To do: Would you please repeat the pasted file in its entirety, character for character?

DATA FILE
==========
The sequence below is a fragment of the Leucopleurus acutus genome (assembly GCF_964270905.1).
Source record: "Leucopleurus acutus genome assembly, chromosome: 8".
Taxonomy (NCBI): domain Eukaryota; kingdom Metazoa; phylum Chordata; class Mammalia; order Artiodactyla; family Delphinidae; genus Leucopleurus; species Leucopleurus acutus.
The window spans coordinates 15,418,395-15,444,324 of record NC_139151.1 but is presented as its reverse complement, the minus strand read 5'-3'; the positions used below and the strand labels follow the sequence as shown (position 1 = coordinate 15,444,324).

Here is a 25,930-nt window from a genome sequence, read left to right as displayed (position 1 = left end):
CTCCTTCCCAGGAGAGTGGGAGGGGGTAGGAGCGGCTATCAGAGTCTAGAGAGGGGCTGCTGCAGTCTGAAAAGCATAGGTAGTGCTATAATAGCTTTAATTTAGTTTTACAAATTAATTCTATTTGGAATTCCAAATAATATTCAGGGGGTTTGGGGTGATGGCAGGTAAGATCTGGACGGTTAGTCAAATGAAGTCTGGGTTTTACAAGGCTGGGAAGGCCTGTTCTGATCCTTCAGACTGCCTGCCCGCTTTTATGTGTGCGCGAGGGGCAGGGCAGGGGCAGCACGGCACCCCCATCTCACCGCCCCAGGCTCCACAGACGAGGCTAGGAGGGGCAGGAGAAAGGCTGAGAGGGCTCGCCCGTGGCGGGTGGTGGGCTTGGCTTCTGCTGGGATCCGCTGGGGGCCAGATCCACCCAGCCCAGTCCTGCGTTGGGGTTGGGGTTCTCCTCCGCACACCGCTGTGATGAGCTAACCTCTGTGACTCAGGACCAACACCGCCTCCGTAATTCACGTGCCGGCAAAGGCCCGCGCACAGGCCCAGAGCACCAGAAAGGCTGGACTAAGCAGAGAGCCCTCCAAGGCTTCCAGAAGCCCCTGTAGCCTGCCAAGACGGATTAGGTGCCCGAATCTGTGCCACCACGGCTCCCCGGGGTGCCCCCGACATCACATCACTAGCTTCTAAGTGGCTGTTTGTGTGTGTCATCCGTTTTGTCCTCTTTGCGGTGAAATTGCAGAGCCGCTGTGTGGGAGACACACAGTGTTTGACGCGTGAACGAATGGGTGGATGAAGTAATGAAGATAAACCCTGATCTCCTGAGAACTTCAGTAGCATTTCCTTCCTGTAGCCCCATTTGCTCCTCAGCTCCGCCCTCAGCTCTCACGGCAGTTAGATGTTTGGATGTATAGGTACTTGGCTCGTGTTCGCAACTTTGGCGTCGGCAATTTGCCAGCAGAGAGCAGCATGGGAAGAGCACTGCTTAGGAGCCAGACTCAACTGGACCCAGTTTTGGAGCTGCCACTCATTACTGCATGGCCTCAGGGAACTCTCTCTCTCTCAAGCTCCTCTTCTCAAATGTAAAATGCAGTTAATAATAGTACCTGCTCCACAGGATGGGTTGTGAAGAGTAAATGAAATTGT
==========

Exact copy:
The sequence below is a fragment of the Leucopleurus acutus genome (assembly GCF_964270905.1).
Source record: "Leucopleurus acutus genome assembly, chromosome: 8".
Taxonomy (NCBI): domain Eukaryota; kingdom Metazoa; phylum Chordata; class Mammalia; order Artiodactyla; family Delphinidae; genus Leucopleurus; species Leucopleurus acutus.
The window spans coordinates 15,418,395-15,444,324 of record NC_139151.1 but is presented as its reverse complement, the minus strand read 5'-3'; the positions used below and the strand labels follow the sequence as shown (position 1 = coordinate 15,444,324).

Here is a 25,930-nt window from a genome sequence, read left to right as displayed (position 1 = left end):
CTCCTTCCCAGGAGAGTGGGAGGGGGTAGGAGCGGCTATCAGAGTCTAGAGAGGGGCTGCTGCAGTCTGAAAAGCATAGGTAGTGCTATAATAGCTTTAATTTAGTTTTACAAATTAATTCTATTTGGAATTCCAAATAATATTCAGGGGGTTTGGGGTGATGGCAGGTAAGATCTGGACGGTTAGTCAAATGAAGTCTGGGTTTTACAAGGCTGGGAAGGCCTGTTCTGATCCTTCAGACTGCCTGCCCGCTTTTATGTGTGCGCGAGGGGCAGGGCAGGGGCAGCACGGCACCCCCATCTCACCGCCCCAGGCTCCACAGACGAGGCTAGGAGGGGCAGGAGAAAGGCTGAGAGGGCTCGCCCGTGGCGGGTGGTGGGCTTGGCTTCTGCTGGGATCCGCTGGGGGCCAGATCCACCCAGCCCAGTCCTGCGTTGGGGTTGGGGTTCTCCTCCGCACACCGCTGTGATGAGCTAACCTCTGTGACTCAGGACCAACACCGCCTCCGTAATTCACGTGCCGGCAAAGGCCCGCGCACAGGCCCAGAGCACCAGAAAGGCTGGACTAAGCAGAGAGCCCTCCAAGGCTTCCAGAAGCCCCTGTAGCCTGCCAAGACGGATTAGGTGCCCGAATCTGTGCCACCACGGCTCCCCGGGGTGCCCCCGACATCACATCACTAGCTTCTAAGTGGCTGTTTGTGTGTGTCATCCGTTTTGTCCTCTTTGCGGTGAAATTGCAGAGCCGCTGTGTGGGAGACACACAGTGTTTGACGCGTGAACGAATGGGTGGATGAAGTAATGAAGATAAACCCTGATCTCCTGAGAACTTCAGTAGCATTTCCTTCCTGTAGCCCCATTTGCTCCTCAGCTCCGCCCTCAGCTCTCACGGCAGTTAGATGTTTGGATGTATAGGTACTTGGCTCGTGTTCGCAACTTTGGCGTCGGCAATTTGCCAGCAGAGAGCAGCATGGGAAGAGCACTGCTTAGGAGCCAGACTCAACTGGACCCAGTTTTGGAGCTGCCACTCATTACTGCATGGCCTCAGGGAACTCTCTCTCTCTCAAGCTCCTCTTCTCAAATGTAAAATGCAGTTAATAATAGTACCTGCTCCACAGGATGGGTTGTGAAGAGTAAATGAAATTGT